This isn't going to be about me saying which I think is better. There is no better, there is only what works for you and what doesn't. You'll hear me say that a lot if you keep reading, so get used to it.
Way back when, when I just started to write my own, real stories in something potentially resembling the form of a novel -- or at least attempting such a thing -- I outlined the crap out of everything.
I remember, it was -- fade, dissolve, turn on the sepia tone -- way back in my very first years of middle school I started my first novel. Science fiction. Space aliens, the destruction of Earth, big spaceships, incredible technology allowing the manipulation of matter, energy and time in ways that would make Einstein and Heisenberg weep, sentence after sentence that went "I verbed!" complete with extraneously elaborate and unnecessarily gratuitous exclamation points. I had it all.
Where was I going with this? Anyway, I gave that book up as childish and juvenile around the time I turned twelve.
Then came my fantasy novel. Now I was that strange, messed-up, pre-pubescent writer who wanted to write a fantasy novel that had no fantasy in it whatsoever. You got that right. It had the medieval technology, the Chosen One, the never-ending quests, the Evil Overlords, the great big Epic Battles, the requisite Overworld Map, etc., etc. But no magic. Humans only. Final Destination. Wait. Scratch that last part. I outlined the hell out of it. I wrote 50,000 words and stopped, never getting anywhere further. I couldn't do my outline justice. If I did it would take forever. And the fact that I'd outlined everything beforehand just killed my interest in writing anymore since there was no thrill of surprise at what happened next.
Then came my eighth grade novel. My near-complete, two-chapters-from-finished, Completely-Ripped-Off-from-Umberto-Eco eighth grade novel. It was basically a long character sketch of myself with a plot completely stolen from Foucault's Pendulum. I didn't outline, but I plotted out the future chapters. Just one or two sentences. Even that became too much. I listened to my own plans too much. I didn't think of the characters. For all my navel-gazing, I was shallow as a Mexican Staring Frog.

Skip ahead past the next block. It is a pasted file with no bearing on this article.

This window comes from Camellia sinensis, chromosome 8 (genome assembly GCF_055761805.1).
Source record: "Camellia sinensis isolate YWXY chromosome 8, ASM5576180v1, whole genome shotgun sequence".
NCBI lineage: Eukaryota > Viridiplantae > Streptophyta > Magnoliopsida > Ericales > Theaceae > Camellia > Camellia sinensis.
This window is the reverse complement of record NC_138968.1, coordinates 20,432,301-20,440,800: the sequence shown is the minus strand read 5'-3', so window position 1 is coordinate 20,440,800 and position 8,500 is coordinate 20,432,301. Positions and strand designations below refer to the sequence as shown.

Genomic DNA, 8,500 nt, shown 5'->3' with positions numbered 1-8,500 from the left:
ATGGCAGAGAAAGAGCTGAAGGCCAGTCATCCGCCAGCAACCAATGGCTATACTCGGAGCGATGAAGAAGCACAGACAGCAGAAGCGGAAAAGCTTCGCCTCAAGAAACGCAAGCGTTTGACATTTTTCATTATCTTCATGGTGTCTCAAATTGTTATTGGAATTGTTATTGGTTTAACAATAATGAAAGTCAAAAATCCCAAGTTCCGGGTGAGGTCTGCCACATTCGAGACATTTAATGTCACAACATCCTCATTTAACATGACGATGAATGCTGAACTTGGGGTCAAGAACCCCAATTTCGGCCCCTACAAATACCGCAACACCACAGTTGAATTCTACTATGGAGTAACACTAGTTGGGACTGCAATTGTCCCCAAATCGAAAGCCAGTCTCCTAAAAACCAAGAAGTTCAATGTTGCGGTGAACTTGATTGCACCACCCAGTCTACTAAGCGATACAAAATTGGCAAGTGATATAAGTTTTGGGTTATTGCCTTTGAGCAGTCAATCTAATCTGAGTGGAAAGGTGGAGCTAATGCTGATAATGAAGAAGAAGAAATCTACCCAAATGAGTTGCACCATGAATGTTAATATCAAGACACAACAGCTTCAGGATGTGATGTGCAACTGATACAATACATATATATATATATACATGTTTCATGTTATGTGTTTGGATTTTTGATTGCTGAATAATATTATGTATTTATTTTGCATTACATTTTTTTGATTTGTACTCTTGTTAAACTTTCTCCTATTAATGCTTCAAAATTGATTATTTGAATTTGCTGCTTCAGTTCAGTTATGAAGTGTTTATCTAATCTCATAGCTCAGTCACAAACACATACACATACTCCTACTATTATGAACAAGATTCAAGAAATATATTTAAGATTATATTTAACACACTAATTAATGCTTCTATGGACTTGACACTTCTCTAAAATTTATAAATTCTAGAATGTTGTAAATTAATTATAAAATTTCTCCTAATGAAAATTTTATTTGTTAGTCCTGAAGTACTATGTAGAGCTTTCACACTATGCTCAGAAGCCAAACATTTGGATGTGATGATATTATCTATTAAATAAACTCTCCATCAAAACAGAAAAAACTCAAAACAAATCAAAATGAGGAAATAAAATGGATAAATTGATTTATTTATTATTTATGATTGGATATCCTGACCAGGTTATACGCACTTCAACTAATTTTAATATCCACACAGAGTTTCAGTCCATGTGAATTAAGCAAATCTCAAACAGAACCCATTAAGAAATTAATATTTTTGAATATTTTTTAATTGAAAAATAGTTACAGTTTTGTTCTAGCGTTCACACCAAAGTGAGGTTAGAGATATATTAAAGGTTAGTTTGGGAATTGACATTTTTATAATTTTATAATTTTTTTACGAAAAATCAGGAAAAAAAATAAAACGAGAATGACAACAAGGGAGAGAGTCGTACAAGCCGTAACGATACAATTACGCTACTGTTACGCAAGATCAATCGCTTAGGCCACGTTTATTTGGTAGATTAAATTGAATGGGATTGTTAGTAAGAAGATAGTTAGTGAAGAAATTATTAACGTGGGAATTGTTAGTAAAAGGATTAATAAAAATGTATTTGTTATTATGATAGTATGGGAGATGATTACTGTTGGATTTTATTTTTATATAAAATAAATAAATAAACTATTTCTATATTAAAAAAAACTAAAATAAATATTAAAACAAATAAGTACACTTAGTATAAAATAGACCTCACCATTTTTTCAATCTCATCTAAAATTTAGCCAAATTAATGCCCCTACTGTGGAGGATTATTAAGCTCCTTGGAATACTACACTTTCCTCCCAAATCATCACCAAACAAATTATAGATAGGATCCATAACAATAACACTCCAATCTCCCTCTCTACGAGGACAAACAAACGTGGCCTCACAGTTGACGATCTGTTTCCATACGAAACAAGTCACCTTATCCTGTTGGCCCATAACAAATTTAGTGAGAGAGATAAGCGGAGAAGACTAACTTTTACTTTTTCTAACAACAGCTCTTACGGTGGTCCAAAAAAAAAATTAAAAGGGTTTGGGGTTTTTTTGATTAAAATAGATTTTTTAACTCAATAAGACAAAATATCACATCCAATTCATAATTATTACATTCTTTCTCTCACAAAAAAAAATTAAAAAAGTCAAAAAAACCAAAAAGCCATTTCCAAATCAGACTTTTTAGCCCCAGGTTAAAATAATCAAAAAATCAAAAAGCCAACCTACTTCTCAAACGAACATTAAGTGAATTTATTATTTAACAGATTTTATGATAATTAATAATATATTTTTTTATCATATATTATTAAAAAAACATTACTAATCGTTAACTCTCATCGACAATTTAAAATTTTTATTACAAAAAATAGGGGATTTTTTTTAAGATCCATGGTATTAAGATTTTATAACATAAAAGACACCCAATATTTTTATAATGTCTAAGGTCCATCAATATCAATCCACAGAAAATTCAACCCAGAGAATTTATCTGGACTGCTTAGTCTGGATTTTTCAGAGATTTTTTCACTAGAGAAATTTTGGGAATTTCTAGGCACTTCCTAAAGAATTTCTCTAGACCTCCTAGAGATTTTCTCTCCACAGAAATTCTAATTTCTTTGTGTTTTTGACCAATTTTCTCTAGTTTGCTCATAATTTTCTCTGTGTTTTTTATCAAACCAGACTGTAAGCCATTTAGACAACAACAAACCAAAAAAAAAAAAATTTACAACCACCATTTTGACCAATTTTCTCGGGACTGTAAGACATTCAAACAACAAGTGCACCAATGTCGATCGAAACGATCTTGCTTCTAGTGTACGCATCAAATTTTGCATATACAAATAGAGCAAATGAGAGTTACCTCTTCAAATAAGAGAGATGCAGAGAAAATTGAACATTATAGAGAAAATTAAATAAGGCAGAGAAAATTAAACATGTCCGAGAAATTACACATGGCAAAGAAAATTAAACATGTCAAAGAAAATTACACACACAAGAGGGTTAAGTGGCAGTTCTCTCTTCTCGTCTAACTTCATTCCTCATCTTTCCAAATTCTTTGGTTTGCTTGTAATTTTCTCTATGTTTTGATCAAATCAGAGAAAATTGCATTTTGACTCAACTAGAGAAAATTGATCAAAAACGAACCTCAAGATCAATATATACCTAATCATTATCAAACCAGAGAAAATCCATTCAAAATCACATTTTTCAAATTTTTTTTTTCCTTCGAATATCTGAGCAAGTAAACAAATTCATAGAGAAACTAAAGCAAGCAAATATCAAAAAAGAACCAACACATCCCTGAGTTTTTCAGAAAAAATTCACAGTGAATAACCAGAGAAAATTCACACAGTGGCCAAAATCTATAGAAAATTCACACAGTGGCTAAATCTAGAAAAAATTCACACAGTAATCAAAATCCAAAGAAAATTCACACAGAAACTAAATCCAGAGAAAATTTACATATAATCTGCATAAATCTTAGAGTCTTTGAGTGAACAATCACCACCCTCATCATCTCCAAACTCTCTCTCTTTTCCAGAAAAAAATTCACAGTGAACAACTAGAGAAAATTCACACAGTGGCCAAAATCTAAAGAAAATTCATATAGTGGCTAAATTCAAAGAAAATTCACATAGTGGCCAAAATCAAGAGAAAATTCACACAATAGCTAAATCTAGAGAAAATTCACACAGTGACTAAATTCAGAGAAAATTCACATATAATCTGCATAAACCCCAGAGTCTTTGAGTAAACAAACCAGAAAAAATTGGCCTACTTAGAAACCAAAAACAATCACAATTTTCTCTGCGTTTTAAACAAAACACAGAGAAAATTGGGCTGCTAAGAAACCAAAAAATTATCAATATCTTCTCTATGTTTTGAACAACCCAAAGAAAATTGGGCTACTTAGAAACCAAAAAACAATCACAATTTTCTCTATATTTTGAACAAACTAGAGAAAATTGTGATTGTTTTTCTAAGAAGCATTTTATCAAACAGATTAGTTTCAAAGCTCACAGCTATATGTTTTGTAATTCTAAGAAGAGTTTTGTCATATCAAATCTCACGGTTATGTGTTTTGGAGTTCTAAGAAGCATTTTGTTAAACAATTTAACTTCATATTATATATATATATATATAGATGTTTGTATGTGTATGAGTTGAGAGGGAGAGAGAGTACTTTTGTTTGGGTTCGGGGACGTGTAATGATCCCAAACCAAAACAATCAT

So here's a writerly lesson: Don't Trust Yourself.
You are wrong. The characters are right. Listen to them. Listen only to them.
It doesn't matter whether you outline or not. Write real characters. I want to know what they do, not what you think they do. When I read a book, every action should seem like the only possible thing that character could have done. Make the last page the only possible outcome just because of who those characters are. Make them real and four-dimensional and step out of the page and greet me with a handshake or a punch in the face or an offer of a beer or gun to the gut, whatever they like. But you can't plan it yourself -- you can't make them do what you think they should do. Listen to them. The characters know better.
Am I sounding like I should be committed yet?
My first completed-and-as-of-yet-unpublished novel started with nothing more than a few sentences that grew and grew. They became scenes, disparate and unsure of themselves, but knowing they had somewhere to go. The characters took over their own arcs. I trusted them to guide me. I didn't know how everything would tie together. But it did, amazingly, and every twist and turn was a surprise.
I plot my short stories meticulously.
But the only way I've managed to finish a novel? What do I start with? An outline? Just an idea?
I begin with a sentence. And then another. And then another. And I want to believe that a story will coalesce if it is meant to.
I'm still not sure why I'm posting this. Oh well.